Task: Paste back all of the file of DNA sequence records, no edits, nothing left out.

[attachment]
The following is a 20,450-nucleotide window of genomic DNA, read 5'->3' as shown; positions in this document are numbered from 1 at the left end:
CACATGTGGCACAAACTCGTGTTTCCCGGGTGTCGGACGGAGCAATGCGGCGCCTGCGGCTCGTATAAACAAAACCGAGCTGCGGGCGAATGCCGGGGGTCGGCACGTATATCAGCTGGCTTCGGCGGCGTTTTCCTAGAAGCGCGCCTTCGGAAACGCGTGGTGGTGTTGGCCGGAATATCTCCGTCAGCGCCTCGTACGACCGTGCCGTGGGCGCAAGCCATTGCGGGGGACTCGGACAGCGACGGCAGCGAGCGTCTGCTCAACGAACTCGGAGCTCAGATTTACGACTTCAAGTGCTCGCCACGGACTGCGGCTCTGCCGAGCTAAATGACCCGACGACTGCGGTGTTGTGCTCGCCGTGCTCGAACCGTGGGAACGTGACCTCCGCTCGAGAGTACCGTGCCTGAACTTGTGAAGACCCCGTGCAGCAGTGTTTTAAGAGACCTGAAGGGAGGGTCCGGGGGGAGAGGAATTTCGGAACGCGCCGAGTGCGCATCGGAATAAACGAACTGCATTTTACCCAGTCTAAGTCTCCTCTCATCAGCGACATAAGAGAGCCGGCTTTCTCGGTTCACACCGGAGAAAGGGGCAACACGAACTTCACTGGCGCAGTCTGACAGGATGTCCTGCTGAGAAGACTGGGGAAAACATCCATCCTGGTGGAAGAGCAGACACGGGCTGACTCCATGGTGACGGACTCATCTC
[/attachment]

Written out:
The following is a 20,450-nucleotide window of genomic DNA, read 5'->3' as shown; positions in this document are numbered from 1 at the left end:
CACATGTGGCACAAACTCGTGTTTCCCGGGTGTCGGACGGAGCAATGCGGCGCCTGCGGCTCGTATAAACAAAACCGAGCTGCGGGCGAATGCCGGGGGTCGGCACGTATATCAGCTGGCTTCGGCGGCGTTTTCCTAGAAGCGCGCCTTCGGAAACGCGTGGTGGTGTTGGCCGGAATATCTCCGTCAGCGCCTCGTACGACCGTGCCGTGGGCGCAAGCCATTGCGGGGGACTCGGACAGCGACGGCAGCGAGCGTCTGCTCAACGAACTCGGAGCTCAGATTTACGACTTCAAGTGCTCGCCACGGACTGCGGCTCTGCCGAGCTAAATGACCCGACGACTGCGGTGTTGTGCTCGCCGTGCTCGAACCGTGGGAACGTGACCTCCGCTCGAGAGTACCGTGCCTGAACTTGTGAAGACCCCGTGCAGCAGTGTTTTAAGAGACCTGAAGGGAGGGTCCGGGGGGAGAGGAATTTCGGAACGCGCCGAGTGCGCATCGGAATAAACGAACTGCATTTTACCCAGTCTAAGTCTCCTCTCATCAGCGACATAAGAGAGCCGGCTTTCTCGGTTCACACCGGAGAAAGGGGCAACACGAACTTCACTGGCGCAGTCTGACAGGATGTCCTGCTGAGAAGACTGGGGAAAACATCCATCCTGGTGGAAGAGCAGACACGGGCTGACTCCATGGTGACGGACTCATCTC